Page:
I am not saying I want more time in healthcare. I really don’t think I need more time with my neurologist. However, I am saying that healthcare needs to acknowledge the work we patients do in selfcare and also start working to make use of our observations for their own knowledge.
Just imagine what we could achieve if we start working together – as equals with different but complementary areas of expertise!
A google search for “What is health?” just resulted in approximately 23 200 000 hits and I think that the number of different answers to the question is far greater still. The quote to the left is one of my favourite phrases about health and it is by the American 19th century author, poet, philosopher and much more, Henry David Thoreau. His words really resonates with me, as a person living with a difficult chronic progressive disease, health is not something I take for granted . But, and it is a big but, I also know that I have everything to gain from being an active participant rather than a passive bystander in the “battle” of my health.
In Parkinson’s, our neurologists assess our health using an almost infinite number of different scales; generic scales like EQ-5D, SF-36, EuroQoL or specific like UPDRS, PDQ-39 and many many more. To my mind those scales have very little to do with my own understanding of health. They are probably useful within healthcare, when you want to compare treatment results across clinics or make health economic evaluations. But do they REALLY measure health?
My personal definition of health is to not allow my condition to limit my life while at the same time not take unnecessary risks.
Given that my most troublesome symptom of Parkinson’s is freezing-of-gait, a strange phenomenon causing my feet to literally seem like they are stuck to the ground (see film clip below), especially in stressful situations, like for example crossing a busy street, you can see where the potential risks would come in.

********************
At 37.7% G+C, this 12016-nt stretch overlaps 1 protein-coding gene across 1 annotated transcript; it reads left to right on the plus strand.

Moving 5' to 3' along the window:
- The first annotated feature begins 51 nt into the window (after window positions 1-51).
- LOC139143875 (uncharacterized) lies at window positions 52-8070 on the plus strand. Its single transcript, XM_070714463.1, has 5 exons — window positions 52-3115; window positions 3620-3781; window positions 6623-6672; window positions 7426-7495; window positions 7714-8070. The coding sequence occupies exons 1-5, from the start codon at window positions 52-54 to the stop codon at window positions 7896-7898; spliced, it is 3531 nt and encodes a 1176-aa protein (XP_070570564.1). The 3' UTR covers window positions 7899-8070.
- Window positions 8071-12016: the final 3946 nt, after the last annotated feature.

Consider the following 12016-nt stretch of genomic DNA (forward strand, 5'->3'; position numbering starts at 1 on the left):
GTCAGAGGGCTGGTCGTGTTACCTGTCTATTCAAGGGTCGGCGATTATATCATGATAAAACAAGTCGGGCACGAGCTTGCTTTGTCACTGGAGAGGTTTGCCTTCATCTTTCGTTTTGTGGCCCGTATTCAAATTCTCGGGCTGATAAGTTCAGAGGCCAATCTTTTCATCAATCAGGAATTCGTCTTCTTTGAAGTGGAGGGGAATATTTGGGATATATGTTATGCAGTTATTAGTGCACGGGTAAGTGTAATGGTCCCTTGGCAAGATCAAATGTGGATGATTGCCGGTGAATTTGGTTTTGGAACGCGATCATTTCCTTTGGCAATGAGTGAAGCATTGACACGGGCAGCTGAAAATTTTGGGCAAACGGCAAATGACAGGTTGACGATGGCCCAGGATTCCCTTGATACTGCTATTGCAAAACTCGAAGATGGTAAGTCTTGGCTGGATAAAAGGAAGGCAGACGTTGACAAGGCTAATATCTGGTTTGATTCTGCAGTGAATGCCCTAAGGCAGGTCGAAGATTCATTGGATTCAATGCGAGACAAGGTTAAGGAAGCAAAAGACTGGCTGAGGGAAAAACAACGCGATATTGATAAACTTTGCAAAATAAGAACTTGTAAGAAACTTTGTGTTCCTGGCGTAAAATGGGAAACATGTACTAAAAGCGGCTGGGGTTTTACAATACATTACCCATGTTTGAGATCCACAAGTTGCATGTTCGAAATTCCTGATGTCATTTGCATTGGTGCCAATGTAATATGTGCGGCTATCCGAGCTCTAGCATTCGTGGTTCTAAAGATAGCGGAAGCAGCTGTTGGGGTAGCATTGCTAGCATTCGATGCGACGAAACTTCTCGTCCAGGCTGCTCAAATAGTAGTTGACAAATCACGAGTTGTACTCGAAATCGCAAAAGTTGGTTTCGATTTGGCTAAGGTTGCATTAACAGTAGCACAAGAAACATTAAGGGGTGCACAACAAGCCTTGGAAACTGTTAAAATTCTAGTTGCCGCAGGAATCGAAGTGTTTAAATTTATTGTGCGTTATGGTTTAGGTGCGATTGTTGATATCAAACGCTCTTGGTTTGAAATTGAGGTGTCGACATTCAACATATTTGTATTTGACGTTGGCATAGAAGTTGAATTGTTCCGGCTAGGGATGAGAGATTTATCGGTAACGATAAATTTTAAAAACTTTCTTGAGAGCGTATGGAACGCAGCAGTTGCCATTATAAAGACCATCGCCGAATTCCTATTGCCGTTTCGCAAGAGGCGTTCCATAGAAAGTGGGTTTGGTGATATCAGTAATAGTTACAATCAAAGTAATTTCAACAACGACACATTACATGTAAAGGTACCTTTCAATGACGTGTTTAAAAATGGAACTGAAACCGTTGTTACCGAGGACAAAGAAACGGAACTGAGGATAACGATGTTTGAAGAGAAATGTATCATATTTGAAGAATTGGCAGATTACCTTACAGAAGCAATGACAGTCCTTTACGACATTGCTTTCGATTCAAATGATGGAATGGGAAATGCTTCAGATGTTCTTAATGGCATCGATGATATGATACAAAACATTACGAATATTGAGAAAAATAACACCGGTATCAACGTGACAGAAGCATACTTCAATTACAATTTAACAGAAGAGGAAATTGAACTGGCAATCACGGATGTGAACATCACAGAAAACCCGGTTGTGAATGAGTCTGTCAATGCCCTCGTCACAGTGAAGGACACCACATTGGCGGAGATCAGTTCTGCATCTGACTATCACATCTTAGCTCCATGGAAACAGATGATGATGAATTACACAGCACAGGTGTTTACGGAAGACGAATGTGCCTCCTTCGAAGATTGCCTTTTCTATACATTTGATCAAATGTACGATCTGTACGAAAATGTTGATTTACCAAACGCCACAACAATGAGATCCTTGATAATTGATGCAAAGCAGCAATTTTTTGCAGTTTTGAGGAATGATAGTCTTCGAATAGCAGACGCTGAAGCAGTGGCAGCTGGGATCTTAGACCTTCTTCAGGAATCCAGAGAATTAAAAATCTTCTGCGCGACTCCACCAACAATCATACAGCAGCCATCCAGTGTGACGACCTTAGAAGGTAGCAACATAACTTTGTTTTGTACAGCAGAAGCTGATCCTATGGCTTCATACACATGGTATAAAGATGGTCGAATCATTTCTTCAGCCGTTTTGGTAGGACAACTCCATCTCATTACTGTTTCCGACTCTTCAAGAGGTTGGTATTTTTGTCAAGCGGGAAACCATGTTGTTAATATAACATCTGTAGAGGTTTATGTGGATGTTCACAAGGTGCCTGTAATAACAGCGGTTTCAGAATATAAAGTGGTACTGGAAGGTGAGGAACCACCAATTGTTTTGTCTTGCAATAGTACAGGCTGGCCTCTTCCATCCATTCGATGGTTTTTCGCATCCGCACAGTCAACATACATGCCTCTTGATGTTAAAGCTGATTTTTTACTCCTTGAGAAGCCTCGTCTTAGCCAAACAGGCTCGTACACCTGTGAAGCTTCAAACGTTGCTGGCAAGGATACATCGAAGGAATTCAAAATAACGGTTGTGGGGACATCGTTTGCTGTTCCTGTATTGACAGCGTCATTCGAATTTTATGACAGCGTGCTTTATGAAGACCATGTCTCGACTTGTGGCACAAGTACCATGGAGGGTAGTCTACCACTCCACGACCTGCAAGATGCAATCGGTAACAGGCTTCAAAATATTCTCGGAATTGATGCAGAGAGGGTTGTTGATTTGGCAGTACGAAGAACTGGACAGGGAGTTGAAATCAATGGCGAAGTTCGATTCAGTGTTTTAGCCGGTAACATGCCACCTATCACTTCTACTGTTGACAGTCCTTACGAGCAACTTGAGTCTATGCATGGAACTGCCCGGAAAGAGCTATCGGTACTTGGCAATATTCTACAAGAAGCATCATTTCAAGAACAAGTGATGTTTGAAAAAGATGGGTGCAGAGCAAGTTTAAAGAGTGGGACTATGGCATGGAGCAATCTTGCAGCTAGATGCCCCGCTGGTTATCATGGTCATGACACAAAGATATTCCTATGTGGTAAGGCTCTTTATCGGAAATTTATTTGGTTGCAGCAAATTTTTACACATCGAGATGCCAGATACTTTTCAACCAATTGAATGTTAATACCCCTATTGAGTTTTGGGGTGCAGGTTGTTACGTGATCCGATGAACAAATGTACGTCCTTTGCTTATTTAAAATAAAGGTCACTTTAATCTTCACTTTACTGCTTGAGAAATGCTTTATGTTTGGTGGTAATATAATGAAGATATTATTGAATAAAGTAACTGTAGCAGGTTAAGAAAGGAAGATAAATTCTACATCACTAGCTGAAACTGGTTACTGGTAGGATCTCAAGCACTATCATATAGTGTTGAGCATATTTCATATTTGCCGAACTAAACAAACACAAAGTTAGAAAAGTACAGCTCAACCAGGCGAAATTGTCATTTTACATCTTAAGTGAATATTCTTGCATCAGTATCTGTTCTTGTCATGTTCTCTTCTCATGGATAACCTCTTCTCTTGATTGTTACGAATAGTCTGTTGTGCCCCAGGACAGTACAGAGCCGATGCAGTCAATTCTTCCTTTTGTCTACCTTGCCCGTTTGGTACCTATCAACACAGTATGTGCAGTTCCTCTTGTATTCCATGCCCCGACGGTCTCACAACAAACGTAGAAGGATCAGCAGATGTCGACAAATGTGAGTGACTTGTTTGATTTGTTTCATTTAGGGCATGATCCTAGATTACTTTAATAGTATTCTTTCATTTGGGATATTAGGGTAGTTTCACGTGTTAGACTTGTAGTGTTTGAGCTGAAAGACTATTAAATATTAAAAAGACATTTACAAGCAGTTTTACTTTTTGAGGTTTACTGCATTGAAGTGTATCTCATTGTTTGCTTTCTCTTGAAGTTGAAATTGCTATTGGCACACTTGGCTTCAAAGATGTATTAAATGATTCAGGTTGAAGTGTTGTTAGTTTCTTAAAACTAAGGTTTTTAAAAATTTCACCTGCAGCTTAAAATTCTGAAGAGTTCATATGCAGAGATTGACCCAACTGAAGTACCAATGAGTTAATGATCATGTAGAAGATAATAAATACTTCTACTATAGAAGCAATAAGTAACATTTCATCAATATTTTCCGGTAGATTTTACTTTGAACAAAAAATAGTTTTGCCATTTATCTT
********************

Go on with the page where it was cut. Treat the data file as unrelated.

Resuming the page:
Of course my definition is pretty much impossible to quantify in an objective manner but nevertheless, this is the way I want to live my life. And healthcare is aware of the risks associated with freezing-of-gait. In fact, freezing-of-gait is seen as a serious symptom, due to the obvious risk of falling and therefore is given a lot of attention from our neurologists. And they have treatments to offer for “advanced Parkinson’s disease”, which this symptom can be one of the signs of. My neurologist has told me that research has shown that with my combination of symptoms, I am likely to be a candidate for deep brain stimulation (DBS), a surgical procedure where electrodes are placed deep into the brain and connected to a kind of “brain pacemaker” placed under your collar bone. Don’t get me wrong, I have plenty of friends who have had this procedure with very good results and I am very happy that advanced treatments are available. But I am determined to make sure I have tried everything else in my powers before I let someone poke my brain while I’m awake (yes, the operation is performed with the patient awake to ensure that the desired effect is achieved from the electrodes…).
In summary, healthcare’s solution to my main problem is something I want to stay away from for as long as possible. And if I wasn’t such a difficult patient (I sometimes call myself a “patient extremist”), I might have gone for the operation. Instead I went to Portugal for a week of intensive neurorehabilitation (see more here and here) and came back with new insights and belief in my own abilities. Portugal gave me a good start and I know I need to keep working on it. I also know that I may still need the operation at some stage but am now convinced that it will be some time yet.
In short: healthcare knows a lot about medicine, but to me health is a bigger concept than medicine and healthcare doesn’t always have the right answers to my questions.